Earmarks and research, or maybe a tax cut?

SUNY is the answer. That was the essential thought of Rep. Maurice Hinchey when he was running for re-election in 2010. Any question posed to him about what he was doing to help with jobs in the Southern Tier garnered a response about earmarks. Rep. Hinchey gave to SUNY Binghamton many earmarks over the years. He planned to give many millions more in earmarks in the future. Such comments seemed to be good enough to gain him re-election.

SUNY is also part of Gov. Andrew Cuomo’s plan to right the sinking State economy. Research is the product that New York will commoditize under Gov. Cuomo. It is the engine that the State hopes can drive job growth.

“To realize the governor’s call to be New York’s economic engine, we must be committed to SUNY’s capacity to innovate and expand our marketable research,” states [State University of New York Chancellor Nancy Zimpher] prepared remarks.

Part of that plan will include competition between the 64 SUNY campuses, rewarding those that excel in research awards or graduation and retention rates, student course completion, diversity of students and faculty, and programs that address work force shortages and the needs of emerging industries. Campuses that are better than their peers would land more aid in those areas, though all campuses are expected to gain in at least 1 area based on the design. In essence, a campus can improve their funding, or decrease it, but they cannot lose all aid even if they are a complete mess.

Other parts of the plan revealed by Nancy Zimpher include increasing students’ access to classes so they can complete degrees on time, seamless transfers between campuses, several efficiencies through the Internet, and expanding SUNY’s global reach for students. SUNY will also hit up alumni for research and private partnerships to increase revenues and help the state create 40,000 private sector jobs.

Some politicians have a very positive outlook on SUNY and its potential. Including Assemblywoman Lupardo, who is a member of the Higher Education Committee.

“At a time when SUNY is viewed as an important economic driver in communities, especially in Upstate, we need to ensure that they have the necessary resources. Through teamwork, innovative approaches to funding and shared services, Chancellor Zimpher believes that SUNY can thrive in spite of the state’s economic challenges.” – Assemblywoman Donna Lupardo, Jan 19, 2011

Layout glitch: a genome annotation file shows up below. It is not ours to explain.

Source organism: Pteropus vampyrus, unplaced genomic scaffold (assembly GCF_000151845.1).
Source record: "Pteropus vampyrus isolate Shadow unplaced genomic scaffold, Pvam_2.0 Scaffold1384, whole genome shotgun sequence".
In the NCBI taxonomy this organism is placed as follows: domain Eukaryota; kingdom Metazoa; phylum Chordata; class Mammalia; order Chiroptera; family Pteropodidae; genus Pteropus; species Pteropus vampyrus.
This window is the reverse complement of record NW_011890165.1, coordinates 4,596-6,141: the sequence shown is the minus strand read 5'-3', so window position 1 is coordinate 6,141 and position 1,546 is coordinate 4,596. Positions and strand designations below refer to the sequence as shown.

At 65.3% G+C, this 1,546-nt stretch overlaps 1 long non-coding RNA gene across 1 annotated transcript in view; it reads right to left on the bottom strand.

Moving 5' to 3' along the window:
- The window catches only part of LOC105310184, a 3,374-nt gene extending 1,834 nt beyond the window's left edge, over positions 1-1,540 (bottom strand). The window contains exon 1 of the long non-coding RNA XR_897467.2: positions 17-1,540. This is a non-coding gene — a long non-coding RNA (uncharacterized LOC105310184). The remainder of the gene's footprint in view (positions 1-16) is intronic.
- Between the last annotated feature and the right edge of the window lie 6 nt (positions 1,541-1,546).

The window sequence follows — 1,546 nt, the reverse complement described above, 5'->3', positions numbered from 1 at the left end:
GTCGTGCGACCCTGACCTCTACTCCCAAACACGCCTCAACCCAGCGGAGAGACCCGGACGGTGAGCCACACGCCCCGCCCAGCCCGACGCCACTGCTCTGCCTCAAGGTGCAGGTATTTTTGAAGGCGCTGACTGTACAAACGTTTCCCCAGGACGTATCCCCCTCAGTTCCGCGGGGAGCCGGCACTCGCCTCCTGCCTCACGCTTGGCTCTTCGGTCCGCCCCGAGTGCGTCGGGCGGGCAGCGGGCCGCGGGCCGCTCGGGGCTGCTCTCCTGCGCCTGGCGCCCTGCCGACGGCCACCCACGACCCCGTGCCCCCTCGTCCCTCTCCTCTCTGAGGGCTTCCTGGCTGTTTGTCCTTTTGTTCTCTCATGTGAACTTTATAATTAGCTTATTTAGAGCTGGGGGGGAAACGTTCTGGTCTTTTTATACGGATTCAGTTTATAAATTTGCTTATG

It all sounds quite bright and cheerful, but a nagging thought remains for us. Marketable research and/or 40,000 jobs will not resolve the State budget deficit, nor improve the statewide job market. Like the earmarks that Rep. Hinchey and Sen. Kirsten Gillibrand have pumped into SUNY Binghamton, research jobs and aid grants help keep things mostly stable, but not improving. For all the millions of dollars in earmarks poured into SUNY Binghamton in 2009 and 2010, you need only walk along main street in Downtown Binghamton to see that jobs are not growing.

We are all for research based jobs, as any new jobs help the State economy. Competition among the SUNY campuses can only benefit the 467,000 students, as well as the State. But the reality remains that New York State has an economic environment that is killing jobs. We have taxation plans that are driving away the population. What is needed are jobs that the average New Yorker can do, jobs where a tangible product is either made or transported and hopefully both.

The meat an potatoes of job growth and a healthy economy has never been found in earmarks that only serve to make politicians look good to special interest groups. Research is great, but eventually must be turned into real world something to be of any use. Thus tax cuts, for corporations and individuals, coupled with harsh and definitive spending stoppages are the only real solution. Everything else is effectively just buying time to pass the problem along to someone else.

For 50 years New York has been trying to re-invent the wheel. For 50 years New York State has lost in that re-invention. Perhaps it’s time to just try some old school basics.

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About the Author

Michael Vass
Born in 1968, a political commentator for over a decade. Has traveled the U.S. and lived in Moscow and Tsblisi, A former stockbroker and 2014 Congressional candidate. Passionate about politics with emphasis on 1st and 2nd Amendments.

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